You know you’re struggling with a TV show when you get to the end of the episode and you can’t remember much of what happened at all. In the case of The Walking Dead that’s usually because nothing actually happened, but with Inhumans it’s as if most of their steps forward are completely irrelevant to the point of being utterly forgettable. It’s a terrible mistake by the writers to waste so much time when they only have an eight episode season. There’s a fine line between taking your time with storytelling and simply not doing anything at all. Of course the other extreme would be to completely rush through everything and have so many underdeveloped relationships and nonsensical actions. Most shows manage to live somewhere in that sweet spot in between, but Inhumans has mostly failed to find its place there.
It’s been an interesting journey to say the least. I started off questioning whether Inhumans was the worst show in the history of television and then ended up warming to the characters and their potential. The problem with potential is that it needs grow into something decent by a certain point as you can’t survive on what could be. When you look at something like Breaking Bad it didn’t have a huge number of episodes per season but you always felt like they made every second count. There was no wasted motion or dialogue and they had an idea of where they wanted to go and how to get there. Inhumans feels like they have a vague idea of where to end up but they’re quite happy to have a pretty disappointing journey to get there.
The worst part has been wasting so much time messing around in Hawaii trying to give these characters motivation and allowing the audience to connect with them more. Personally I didn’t really need Karnak (Ken Leung) and his love diversion and I certainly don’t need Crystal (Isabelle Cornish) to have one either. Instead what we all want to see is some Inhumans kicking serious behind and being the superheroes they’re meant to be. This week’s episode, ‘The Gentleman’s Name is Gorgon’, takes steps towards bringing everyone together but The Avengers it isn’t. Sorry to compare it to The Walking Dead again but one of the core problems over there is the separation of characters and Inhumans has suffered with exactly the same issue. We’ve finally got the gang (mostly) back as one and yet we’ve only got two episodes left in the season. Obviously they will have hoped for more seasons but I think we’ve got more chance of Donald Trump becoming sane than more episodes of Inhumans.This week wasn’t all bad. Far from it in fact. We had death! Death is good and certainly raises the stakes, which is always important in a show like this. The worst feeling is watching a show knowing the writers are far too scared to kill off anyone of any importance. It’s not realistic and it completely takes you out of it emotionally. As you may have guessed from the episode title we got some quality Gorgon (Eme Ikwuakor) time only to end up with him dead. It all felt a little rushed unfortunately, as if we didn’t get nearly enough time with him to feel much about losing him, but that’s standard Inhumans really. At least it was something a little different and showed a willingness to try and deliver excitement so I’ll give them credit for that.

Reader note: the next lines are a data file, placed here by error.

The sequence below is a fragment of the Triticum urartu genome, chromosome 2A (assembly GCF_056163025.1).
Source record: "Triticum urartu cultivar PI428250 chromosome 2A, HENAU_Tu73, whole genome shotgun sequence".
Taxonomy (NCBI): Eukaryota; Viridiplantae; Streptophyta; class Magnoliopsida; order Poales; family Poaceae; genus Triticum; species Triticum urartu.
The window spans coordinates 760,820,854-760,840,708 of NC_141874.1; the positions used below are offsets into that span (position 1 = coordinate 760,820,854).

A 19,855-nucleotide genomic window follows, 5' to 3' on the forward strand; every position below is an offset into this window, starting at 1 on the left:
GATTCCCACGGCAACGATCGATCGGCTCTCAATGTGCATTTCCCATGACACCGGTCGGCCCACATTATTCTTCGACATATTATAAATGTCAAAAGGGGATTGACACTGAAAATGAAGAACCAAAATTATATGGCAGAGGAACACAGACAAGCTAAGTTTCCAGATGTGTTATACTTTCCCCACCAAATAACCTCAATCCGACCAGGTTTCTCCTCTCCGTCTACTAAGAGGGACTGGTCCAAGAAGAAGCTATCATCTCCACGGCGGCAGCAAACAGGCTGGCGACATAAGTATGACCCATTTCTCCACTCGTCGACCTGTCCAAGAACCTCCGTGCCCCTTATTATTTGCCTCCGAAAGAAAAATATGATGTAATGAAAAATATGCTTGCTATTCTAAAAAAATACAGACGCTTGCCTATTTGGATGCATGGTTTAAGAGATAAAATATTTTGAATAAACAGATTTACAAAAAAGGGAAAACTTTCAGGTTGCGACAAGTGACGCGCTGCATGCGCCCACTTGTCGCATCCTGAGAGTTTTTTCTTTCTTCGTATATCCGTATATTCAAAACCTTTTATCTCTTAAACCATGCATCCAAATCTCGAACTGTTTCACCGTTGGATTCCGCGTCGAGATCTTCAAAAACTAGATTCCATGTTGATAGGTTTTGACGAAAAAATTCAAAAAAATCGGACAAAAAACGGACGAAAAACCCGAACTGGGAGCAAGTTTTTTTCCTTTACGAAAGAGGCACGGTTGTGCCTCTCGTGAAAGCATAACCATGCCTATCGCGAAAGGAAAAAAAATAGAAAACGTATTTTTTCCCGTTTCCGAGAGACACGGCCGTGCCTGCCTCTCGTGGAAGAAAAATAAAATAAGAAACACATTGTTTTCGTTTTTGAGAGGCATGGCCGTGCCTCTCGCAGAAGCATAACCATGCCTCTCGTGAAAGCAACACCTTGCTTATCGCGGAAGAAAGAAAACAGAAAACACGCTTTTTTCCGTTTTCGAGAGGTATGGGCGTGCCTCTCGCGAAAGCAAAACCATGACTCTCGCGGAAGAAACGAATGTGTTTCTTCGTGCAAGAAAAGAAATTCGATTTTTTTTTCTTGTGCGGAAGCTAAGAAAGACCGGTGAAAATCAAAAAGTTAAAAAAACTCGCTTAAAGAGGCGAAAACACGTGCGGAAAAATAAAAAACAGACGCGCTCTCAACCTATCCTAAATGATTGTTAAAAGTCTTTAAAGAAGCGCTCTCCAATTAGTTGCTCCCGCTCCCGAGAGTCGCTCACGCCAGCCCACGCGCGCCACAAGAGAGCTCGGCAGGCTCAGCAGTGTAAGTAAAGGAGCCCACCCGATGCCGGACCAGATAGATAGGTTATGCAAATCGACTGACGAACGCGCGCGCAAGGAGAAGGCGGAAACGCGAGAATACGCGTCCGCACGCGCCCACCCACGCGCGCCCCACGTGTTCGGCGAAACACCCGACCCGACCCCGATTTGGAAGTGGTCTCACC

Importantly Maximus (Iwan Rheon) got time to shine this week and truly step up as the villain of the piece by killing Tibor (Ptolemy Slocum). I love gore! This no-nonsense approach is one he needed instead of just talking about what he was going to do, and even though we do sympathise with him in some ways – like many Marvel villains – he’s certainly turning into a nasty piece of work. We’re building to that inevitable clash with Black Bolt (Anson Mount) and hopefully they’ve got enough time in the last couple of episodes to do something decent with that clash. It’s something that should be spectacular but will no doubt be restricted by budgets unless they’ve been saving all the money for the big fight! Let’s hope so.
So we lose our beautiful Karnak and Gorgon bromance, and potentially the blossoming friendship between Medusa (Serinda Swan) and Louise (Ellen Woglom), both of which were highlights of the show. That’s a real shame in my eyes but maybe they’ve got a few surprises up their sleeves before the end of the season. Have we lost Henry Ian Cusick too? Come on now, don’t take everything away from me. Seeing Black Bolt, Medusa, Crystal and Lockjaw together was a nice touch, especially for Crystal who no longer needs to waste her time flirting with boys. She’s got Lockjaw and that’s all she needs. I can only assume he’ll get to show everyone how amazing he is in the finale because he’s done his fair share of waiting around already. Get those massive paws ready buddy.
So here we are. Inhumans could be summed up as a show that will never get the chance to learn from its mistakes and that has a bunch of wasted potential. If only our love for Medusa and Black Bolt could have grown quicker or that massive dog could have been given more to do sooner. It’s all a bunch of ‘what if?’ scenarios now, much like how we spend our time wondering what if DC movies were as good as Marvel ones. Sometimes you’re just too far down the wrong path to correct yourself. Thankfully the writers are still trying and giving it a good shot. It’s just sad to think that they’ve worked out how to be less annoying and cringeworthy but we have very little time left to enjoy that.